One simple way to practice good self-care is to take time daily to be still. Practice moments of quiet and being still.
This self-care practices takes us away from the world of Doing, moving us into the world of Being. Last week, I quoted from Thomas Kelly’s classic book, Testament of Devotion about this “slipping over into that Center,” that still place of being with God in our innermost being:
If only we could slip over into that Center! If only we could find the Silence which is the source of sound! We have seen and known some people who seem to have found this deep Center of living, where the fretful calls of life are integrated, where No as well as Yes can be said with confidence. We’ve seen such lives, integrated, unworried by the tangles of close decisions, unhurried, cheery, fresh, positive….We are so strained and tense, with our burdened lives; they are so poised and at peace.
To find this “deep Center of living” requires stillness, centering, a slipping over into a whole new way of living.
I’ve sometimes compared the contemplative life with “catching a cat.” Anyone living with cats knows how best to get a cat to fall asleep in your lap.
If you want a cat to lay in your lap, begin to purr and fall asleep, there is a frustrating way to attempt this: go get the cat, pursue the cat, hunt down the cat, grab the cat, haul the cat over to your chair, sit down and plunk the cat onto your lap and verbally tell the cat to start purring and go to sleep. In this scene, the cat quickly gets spooked, hides under a bed to avoid being caught. If caught and hauled out from under the bed, the cat is all claws and no purrs.
The only way to “catch a cat” is to simply sit still in a chair, to sit quietly. Almost every morning, I awake to feed our two siamese sister cats, Tus and Tak. After they’ve eaten, they come out into the living room and find me sitting quietly in my chair with my feet up on a footstool. I am reading my morning devotion books, drinking a cup of coffee. One at a time, Tak first, soon followed by Tus, they jump up into my lap. If I am quiet, not fidgety, they both will lie down, begin purring and soon fall asleep, where they will nap for over an hour.
Steps into Being Still
- Try sitting still today for a few minutes.
- Find a comfortable chair in your home, next to a good reading light or a window.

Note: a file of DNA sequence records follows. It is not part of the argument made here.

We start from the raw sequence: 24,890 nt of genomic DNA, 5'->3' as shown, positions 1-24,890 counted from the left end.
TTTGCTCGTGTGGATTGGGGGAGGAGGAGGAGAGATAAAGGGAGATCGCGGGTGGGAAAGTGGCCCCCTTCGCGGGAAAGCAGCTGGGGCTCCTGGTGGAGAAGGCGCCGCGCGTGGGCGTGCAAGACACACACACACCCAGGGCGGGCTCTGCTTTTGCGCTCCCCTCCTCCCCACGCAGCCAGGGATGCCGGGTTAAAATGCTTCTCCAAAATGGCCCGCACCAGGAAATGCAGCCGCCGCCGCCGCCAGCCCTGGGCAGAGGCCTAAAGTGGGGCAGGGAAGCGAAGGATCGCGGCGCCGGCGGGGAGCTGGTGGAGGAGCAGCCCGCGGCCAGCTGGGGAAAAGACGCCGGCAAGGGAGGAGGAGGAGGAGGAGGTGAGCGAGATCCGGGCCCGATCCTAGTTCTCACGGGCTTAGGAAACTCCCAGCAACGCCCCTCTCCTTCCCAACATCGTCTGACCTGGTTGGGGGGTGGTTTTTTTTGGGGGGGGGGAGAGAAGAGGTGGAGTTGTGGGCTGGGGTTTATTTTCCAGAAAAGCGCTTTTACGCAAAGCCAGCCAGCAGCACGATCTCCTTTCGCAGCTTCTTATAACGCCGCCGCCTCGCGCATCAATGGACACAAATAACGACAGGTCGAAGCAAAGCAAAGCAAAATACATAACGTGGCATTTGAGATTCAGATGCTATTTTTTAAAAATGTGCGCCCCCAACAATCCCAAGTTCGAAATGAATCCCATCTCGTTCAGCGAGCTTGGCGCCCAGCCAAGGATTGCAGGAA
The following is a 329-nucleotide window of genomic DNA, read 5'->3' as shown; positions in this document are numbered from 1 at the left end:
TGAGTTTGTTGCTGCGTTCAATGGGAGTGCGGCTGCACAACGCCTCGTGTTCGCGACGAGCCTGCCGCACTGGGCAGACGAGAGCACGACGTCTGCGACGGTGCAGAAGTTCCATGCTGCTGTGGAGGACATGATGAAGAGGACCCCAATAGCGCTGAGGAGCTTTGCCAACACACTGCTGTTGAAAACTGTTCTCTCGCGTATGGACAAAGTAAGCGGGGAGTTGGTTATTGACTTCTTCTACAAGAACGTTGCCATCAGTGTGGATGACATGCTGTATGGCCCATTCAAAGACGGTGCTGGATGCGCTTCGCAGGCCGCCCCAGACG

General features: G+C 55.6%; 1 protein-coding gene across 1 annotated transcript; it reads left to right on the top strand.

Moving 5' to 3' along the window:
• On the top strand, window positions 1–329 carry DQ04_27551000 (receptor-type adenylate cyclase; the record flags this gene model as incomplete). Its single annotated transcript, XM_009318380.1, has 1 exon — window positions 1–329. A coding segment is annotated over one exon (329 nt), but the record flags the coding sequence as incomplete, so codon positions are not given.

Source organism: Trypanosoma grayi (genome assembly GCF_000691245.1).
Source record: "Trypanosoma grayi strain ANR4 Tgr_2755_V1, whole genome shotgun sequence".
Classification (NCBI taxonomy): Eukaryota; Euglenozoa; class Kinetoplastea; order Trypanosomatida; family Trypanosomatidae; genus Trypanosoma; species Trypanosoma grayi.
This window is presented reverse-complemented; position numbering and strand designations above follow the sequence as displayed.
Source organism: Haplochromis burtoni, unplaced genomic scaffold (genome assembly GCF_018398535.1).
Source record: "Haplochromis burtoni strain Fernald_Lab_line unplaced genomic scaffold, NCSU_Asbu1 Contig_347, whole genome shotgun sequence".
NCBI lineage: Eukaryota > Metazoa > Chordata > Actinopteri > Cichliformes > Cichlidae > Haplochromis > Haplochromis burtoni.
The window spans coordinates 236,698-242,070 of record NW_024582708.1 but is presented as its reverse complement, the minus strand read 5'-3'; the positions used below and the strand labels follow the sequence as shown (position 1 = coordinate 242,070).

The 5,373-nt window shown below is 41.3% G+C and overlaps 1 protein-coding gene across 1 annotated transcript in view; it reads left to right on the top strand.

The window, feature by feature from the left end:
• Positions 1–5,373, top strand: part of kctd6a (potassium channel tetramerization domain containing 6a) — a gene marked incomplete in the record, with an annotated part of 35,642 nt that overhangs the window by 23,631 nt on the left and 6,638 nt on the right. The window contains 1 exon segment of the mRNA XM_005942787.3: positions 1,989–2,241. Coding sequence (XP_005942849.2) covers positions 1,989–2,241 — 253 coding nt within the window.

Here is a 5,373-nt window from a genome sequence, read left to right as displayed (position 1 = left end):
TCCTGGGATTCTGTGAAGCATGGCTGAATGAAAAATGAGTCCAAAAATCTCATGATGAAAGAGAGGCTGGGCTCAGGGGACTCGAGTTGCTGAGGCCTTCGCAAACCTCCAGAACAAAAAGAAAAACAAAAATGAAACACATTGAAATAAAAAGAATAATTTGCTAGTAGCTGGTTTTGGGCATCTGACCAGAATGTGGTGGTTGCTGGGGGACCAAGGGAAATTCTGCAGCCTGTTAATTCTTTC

- Place next to the chair a few simple tools for devotion, such as a Bible, a devotional book, a journal and pen, perhaps a cup of coffee or tea.
- Leave your phone in another room.
- Aim for 5 minutes of sitting still and just simply being quiet.
- Deal with distractions. Of course, the first thing that will occur is some form of distraction or another. Often a demand will arise, telling you to to this or that. Ignore these inner demands. If needed, simply write down that demand in a journal, telling yourself, “I will attend to this later.” Then set the journal down and return to the quiet. Soon your mind will be racing off to another list, or another set of problems to solve.
- Gently let go of distractions. Imagine sitting by a slow moving stream, placing your feet in the stream, and simply sit there watching the water flow by, carrying away your distracted thoughts downstream, as you simply sit still for a few minutes.
- I’ve found helpful to refocus my mind and soul, to breathe a simple prayer from the Bible. The prayer I breathe is “Abide in me, and I in you.” In this prayer, Jesus is inviting me to simple abide in him, asking permission to come and abide in me.
- After 5 minutes, get up and go about your day.
- Try this for a week and see what difference comes from that little time of 5 minutes of being still.
I have sometimes thought of this brief few minutes of being still as coming to a well of living water during the day, and taking a deep drink from God’s life giving presence.
Psalm 46 is a psalm full of noise, disruptions, tumult, chaos and war. Towards the end of the psalm, God speaks, inviting us, in our prayer life: “Be still, and know that I am God!”
God keeps inviting us daily into that deep Center of God’s presence, even in the midst of noise, disruptions, busyness, and chaos around and outside us.
Of course, there are many opportunities during the day to step away from the busyness of life, and to simply slip over into the Center.